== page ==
Fortunately, the Boulder Valley real estate market continues to strengthen. It seems to be true both for commercial and residential real estate.
That’s the message I took from the fifth annual Boulder Valley Real Estate Conference & Forecast, held Nov. 15 at the Millennium Harvest House Hotel in Boulder. The conference, which attracted about 330 people, included panel discussions on development, infill, national interest in commercial properties, residential pricing strategies and best practices in residential sales, as well as keynote addresses by economists Tucker Hart Adams and Mark Snead.
Lynda Gibbons, chief executive of Gibbons-White Inc., provided the commercial forecast, while D.B. Wilson, managing broker of Re/Max of Boulder, provided the residential forecast.
My takeaways? Here are a few:
• Adams, who does not engage in forecasting per se, nonetheless struck a fairly positive tone on the economy overall, belying her former reputation as “the Duchess of Doom.” Both she and Snead sounded alarms about the U.S. budget deficit, but both also expressed confidence that the “fiscal cliff” at year’s end could be avoided.
• Jeff Wingert, CEO of the W.W. Reynolds Cos., which owns about 3.5 million square feet of commercial space, mainly in Boulder and Larimer counties, said at the “Art of Development” panel that economic conditions seem ripe for new development in downtown Boulder, where the company is planning a new office development at 13th and Walnut streets. Jim Loftus, CEO of Loftus Developments, noted that certain niche retail developments also are justified.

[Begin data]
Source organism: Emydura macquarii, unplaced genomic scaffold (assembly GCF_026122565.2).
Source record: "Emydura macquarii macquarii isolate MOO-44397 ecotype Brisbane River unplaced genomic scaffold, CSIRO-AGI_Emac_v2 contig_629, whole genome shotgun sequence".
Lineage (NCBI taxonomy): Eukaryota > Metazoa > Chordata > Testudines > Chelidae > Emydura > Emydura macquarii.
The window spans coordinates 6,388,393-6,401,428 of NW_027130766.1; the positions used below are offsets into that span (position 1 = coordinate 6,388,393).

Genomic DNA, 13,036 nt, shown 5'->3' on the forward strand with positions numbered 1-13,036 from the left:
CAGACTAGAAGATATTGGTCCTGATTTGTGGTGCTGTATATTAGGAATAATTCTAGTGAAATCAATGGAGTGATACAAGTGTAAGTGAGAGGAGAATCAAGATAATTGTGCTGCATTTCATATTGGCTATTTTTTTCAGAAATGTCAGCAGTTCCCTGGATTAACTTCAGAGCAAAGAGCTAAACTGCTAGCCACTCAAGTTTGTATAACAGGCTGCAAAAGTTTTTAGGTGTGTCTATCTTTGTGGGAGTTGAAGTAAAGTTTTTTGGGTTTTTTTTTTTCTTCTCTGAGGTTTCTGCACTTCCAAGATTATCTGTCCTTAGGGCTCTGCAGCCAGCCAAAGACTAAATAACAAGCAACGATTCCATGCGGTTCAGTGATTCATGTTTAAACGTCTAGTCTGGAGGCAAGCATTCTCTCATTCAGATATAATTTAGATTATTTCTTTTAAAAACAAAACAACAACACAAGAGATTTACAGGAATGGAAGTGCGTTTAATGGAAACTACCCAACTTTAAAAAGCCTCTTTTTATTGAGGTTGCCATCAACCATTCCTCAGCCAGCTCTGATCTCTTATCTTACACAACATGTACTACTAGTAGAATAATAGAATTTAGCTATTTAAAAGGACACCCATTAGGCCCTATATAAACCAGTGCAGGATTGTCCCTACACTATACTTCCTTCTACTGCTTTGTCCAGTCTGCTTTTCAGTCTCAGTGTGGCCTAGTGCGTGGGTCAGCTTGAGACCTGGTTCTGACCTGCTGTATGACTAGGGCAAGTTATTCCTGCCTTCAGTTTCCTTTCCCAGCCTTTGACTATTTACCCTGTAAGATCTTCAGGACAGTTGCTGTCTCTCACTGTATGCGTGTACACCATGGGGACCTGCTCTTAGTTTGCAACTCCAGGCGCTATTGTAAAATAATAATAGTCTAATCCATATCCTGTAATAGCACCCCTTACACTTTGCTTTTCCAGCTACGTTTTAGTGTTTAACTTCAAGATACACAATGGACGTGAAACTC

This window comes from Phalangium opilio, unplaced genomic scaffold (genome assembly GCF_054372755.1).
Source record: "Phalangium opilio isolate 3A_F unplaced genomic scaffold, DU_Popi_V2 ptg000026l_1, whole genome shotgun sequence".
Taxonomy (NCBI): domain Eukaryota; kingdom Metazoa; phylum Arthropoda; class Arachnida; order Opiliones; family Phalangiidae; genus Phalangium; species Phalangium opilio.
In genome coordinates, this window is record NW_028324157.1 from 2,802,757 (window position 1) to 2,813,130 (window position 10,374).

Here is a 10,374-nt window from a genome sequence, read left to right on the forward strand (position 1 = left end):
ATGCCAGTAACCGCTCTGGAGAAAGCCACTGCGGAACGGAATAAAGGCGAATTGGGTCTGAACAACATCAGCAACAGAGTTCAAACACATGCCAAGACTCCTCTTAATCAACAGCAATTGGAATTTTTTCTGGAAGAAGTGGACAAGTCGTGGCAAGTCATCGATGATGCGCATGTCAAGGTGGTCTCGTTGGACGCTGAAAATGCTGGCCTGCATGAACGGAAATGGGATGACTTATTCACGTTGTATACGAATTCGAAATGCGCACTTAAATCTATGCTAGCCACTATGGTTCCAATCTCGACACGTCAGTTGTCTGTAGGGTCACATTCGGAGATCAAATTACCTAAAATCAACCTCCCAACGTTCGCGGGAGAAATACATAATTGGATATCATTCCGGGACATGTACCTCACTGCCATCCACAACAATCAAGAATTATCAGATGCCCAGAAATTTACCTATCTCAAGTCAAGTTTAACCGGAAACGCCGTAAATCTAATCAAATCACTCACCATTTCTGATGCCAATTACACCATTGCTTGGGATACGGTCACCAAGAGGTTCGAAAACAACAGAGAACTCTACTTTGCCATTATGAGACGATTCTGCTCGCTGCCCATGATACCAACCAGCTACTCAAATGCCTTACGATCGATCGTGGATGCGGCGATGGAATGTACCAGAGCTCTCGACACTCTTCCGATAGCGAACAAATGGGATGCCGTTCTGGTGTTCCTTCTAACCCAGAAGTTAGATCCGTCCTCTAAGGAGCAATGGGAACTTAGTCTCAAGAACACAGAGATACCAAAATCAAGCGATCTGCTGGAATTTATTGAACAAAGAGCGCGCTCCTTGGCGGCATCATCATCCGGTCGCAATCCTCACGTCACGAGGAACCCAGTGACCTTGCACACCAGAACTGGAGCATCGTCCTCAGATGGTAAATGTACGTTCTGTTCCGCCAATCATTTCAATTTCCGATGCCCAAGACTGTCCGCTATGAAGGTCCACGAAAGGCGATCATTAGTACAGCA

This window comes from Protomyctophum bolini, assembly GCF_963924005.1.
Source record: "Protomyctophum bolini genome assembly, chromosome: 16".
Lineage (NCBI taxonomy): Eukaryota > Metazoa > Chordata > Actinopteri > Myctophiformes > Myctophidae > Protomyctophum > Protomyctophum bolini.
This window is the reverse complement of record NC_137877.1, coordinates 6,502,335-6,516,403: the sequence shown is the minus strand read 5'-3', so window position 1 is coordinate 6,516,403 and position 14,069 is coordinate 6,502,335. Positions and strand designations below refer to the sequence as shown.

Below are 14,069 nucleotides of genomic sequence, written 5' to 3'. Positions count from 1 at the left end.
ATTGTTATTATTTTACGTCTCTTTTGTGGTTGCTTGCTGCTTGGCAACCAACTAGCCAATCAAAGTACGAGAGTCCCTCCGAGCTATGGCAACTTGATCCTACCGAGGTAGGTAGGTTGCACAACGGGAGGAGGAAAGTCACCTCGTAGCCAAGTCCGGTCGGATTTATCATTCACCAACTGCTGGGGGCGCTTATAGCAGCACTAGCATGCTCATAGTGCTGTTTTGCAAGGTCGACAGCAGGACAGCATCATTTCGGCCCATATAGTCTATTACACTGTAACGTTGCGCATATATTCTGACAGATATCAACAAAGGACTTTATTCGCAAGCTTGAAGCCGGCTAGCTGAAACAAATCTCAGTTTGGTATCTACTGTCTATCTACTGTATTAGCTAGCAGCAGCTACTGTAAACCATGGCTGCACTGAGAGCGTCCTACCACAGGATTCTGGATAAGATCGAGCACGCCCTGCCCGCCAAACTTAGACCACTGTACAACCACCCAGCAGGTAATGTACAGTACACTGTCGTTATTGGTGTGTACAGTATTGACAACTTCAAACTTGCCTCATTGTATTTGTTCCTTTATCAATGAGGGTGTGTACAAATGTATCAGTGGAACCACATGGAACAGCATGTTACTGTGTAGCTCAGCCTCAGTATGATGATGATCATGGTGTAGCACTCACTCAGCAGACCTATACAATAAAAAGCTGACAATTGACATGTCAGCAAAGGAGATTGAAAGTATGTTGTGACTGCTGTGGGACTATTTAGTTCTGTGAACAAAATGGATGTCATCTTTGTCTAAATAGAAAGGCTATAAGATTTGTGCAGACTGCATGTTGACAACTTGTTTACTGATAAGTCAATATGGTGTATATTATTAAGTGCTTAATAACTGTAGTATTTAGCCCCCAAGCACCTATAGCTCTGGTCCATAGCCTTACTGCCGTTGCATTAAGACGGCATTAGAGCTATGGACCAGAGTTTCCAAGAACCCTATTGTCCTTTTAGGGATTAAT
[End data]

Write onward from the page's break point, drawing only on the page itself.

• Home-building also is showing definite signs of life.
• Investment and development companies such as Goff Capital Partners, Hines and NewMark Merrill Mountain States each see different opportunities. Goff, which earlier acquired buildings in Flatiron Park, the Diagonal Tech Center and the Campus at Longmont, expects to upgrade the properties and land new tenants. Hines has built — or intends to build — new office buildings in Interlocken, as well as lower downtown Denver. NewMark Merrill recently unveiled plans to redevelop Twin Peaks Mall, downsizing the property while adding new theaters, new retail and restaurant space. Principal Allen Ginsborg noted that the region, from northern Colorado to Denver, remains overbuilt in retail.
• Communities through the Boulder Valley boasts an impressive array of redevelopment or infill opportunity, with projects in Boulder, Broomfield, Lafayette, Louisville and Longmont. But one presentation that left me staggered was by Dave Shinneman, acting community development director for Broomfield, who outlined projects that could add millions of square feet of commercial real estate space to the city and county of Broomfield.
All in all, it was probably the most optimistic real estate conference since we launched the program in 2008.
Christopher Wood can be reached at 303-440-4950 or firstname.lastname@example.org.